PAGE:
Some of the inlets were nothing but shallow pockets eroded from the cliff by the sea. Whatever This one had saved their lives.

He took half of his cup of soup between struggling out of his wet-weather gear and finding clean, dry, warm clothing from the cupboard. He got out the warmest things Kasia had brought with her and the heavy woollen socks. These he put on her feet, after chafing them until she moaned and tried to draw them away from him; they were pink with his ministrations.

The anchor... Rob... drop it. We can't... run... aground, she said, gesturing to the bow.May be rocks anyway... no matter.

The blueness was leaving her skin by the time he got her to drink all her soup, but she lay limply under the fur, drained by even the slight effort required to swallow. Under them the little ship rocked gently, pulling at the anchor chain, then following the sea as it was pulled back again. He got in the bunk beside her, covering them both with the other fur, and at last allowed himself the luxury of sleep.

They both looked about, deafened by their hours in the storm winds, not quite certain that they had reached a safe haven.

He went below again.

They both looked about, deafened by their hours in the storm winds, not quite certain that they had reached a safe haven.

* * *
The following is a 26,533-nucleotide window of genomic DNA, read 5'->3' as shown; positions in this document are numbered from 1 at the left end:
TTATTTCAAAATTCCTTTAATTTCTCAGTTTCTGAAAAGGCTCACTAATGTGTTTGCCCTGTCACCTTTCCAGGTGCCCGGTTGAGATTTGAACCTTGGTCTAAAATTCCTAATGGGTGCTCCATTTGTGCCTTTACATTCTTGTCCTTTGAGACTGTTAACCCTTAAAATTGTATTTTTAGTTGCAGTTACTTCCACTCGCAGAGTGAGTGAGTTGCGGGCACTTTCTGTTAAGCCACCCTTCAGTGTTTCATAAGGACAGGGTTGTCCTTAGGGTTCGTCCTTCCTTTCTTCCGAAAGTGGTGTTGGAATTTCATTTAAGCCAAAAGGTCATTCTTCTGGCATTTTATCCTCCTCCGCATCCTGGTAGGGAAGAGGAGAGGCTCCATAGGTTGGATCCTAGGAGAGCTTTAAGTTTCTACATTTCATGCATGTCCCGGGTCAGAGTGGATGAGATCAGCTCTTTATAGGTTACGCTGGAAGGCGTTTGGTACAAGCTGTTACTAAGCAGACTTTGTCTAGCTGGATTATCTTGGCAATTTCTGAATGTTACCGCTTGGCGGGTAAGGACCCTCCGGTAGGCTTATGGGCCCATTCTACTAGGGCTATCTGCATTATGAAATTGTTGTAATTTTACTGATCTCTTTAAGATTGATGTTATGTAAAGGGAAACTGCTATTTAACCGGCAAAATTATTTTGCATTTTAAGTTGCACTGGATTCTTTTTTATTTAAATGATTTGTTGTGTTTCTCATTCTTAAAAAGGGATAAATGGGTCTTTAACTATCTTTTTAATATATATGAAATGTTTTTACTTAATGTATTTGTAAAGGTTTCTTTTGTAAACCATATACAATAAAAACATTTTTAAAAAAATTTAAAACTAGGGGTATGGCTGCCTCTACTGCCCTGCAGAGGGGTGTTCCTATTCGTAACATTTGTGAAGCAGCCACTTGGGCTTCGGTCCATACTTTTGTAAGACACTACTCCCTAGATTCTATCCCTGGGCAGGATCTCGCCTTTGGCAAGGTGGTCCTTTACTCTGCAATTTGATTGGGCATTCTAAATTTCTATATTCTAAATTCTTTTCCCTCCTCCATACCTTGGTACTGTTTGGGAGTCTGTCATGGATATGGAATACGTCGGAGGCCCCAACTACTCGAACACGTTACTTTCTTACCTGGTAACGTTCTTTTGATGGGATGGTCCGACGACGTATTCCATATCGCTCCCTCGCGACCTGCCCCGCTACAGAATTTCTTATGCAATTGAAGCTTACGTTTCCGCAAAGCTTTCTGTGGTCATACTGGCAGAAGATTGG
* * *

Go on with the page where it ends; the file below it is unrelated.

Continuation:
Some of the inlets were nothing but shallow pockets eroded from the cliff by the sea. Whatever This one had saved their lives.

Sip it, Kasia, you've got to get warm.

Trying not to groan as he forced abused muscles to work, he slid out from under Kasia and all but fell off the bunk. Kasia didn't move, but her face wasn't quite so white and her lips were no longer blue-tinged. He tucked the fur about her firmly and staggered up the steps, throwing open the hatch. The air was chill and dank with fog, and the deck was littered with sea wrack. He went hand-over-hand from the cabin housing to the rail to get to the side and relieve himself - and it was indeed a relief.

He dropped the anchor, saw the line run out, then the forward motion of the sloop stopped. He could hear her timbers creaking as she answered the motion of the sea and then swung about on her tether.

Quickly, she said, pointing at the mast.We're in the eye of this storm and must take advantage of that. Hoist the sail halfway up the mast. There's the coastline, and we should find somewhere to shelter for the rest of the storm. There's got to be a cove, an inlet, somewhere to anchor.

Hot, must have hot, he mumbled, trying to make his frozen fingers cope with striking a match to the charcoal-filled brazier which did duty as cooker. Sometime in the past he had filled the kettle with water for a meal which he had never had a chance to cook. Now he waited anxiously for the water to warm sufficiently for him to make klah. He'd heat the last of the fish stew they'd made - how long ago? He could hear teeth chattering, and realized that they were both doing it. He swung around to the bunk and rubbed her body as vigorously as he could to stimulate circulation. He nearly burned his finger, touching the top of the kettle to see if the water was hot enough to be useful. He had his answer and sucked at the burn while he poured water over the powdered klah, gave it a swirl, and then fumbled to open the sweetener jar. Sweetening was good to offset shock and cold.